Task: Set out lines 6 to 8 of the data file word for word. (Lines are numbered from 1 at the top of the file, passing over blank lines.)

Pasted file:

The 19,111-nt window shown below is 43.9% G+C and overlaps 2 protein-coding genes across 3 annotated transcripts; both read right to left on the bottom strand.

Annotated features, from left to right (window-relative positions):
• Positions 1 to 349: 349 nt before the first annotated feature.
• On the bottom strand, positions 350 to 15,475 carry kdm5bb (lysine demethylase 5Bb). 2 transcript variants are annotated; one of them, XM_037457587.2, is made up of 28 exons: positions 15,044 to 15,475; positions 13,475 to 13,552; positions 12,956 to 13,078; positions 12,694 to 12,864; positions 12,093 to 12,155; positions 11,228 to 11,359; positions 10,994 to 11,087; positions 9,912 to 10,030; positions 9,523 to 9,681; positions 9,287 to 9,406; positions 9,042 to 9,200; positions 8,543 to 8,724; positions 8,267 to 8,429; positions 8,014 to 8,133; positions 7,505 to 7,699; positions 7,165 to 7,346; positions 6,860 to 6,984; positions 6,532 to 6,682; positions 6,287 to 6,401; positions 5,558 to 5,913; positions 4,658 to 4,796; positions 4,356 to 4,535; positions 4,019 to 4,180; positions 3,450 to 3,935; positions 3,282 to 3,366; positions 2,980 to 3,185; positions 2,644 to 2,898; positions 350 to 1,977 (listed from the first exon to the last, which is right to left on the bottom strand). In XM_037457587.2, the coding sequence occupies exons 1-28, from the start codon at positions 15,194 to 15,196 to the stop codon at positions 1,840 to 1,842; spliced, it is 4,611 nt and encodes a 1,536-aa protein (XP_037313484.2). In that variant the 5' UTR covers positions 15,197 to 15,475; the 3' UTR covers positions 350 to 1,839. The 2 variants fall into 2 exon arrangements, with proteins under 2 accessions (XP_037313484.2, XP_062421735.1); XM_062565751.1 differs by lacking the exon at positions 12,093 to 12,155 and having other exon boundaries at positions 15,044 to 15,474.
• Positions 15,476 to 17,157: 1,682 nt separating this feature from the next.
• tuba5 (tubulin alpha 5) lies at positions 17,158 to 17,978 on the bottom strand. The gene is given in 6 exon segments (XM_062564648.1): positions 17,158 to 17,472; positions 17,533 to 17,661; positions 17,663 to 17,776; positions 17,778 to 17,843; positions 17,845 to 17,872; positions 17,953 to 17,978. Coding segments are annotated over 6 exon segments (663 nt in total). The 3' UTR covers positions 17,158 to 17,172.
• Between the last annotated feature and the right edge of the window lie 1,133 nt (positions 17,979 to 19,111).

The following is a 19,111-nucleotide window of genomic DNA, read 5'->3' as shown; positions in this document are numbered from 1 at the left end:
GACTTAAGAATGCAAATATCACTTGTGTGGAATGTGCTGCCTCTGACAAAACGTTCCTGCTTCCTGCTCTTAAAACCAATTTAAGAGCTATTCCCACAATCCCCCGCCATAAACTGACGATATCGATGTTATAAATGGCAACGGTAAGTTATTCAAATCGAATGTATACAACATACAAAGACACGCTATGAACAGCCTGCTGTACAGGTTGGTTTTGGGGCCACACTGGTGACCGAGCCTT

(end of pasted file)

• tuba5 (tubulin alpha 5) lies at positions 17,158 to 17,978 on the bottom strand. The gene is given in 6 exon segments (XM_062564648.1): positions 17,158 to 17,472; positions 17,533 to 17,661; positions 17,663 to 17,776; positions 17,778 to 17,843; positions 17,845 to 17,872; positions 17,953 to 17,978. Coding segments are annotated over 6 exon segments (663 nt in total). The 3' UTR covers positions 17,158 to 17,172.
• Between the last annotated feature and the right edge of the window lie 1,133 nt (positions 17,979 to 19,111).

The following is a 19,111-nucleotide window of genomic DNA, read 5'->3' as shown; positions in this document are numbered from 1 at the left end: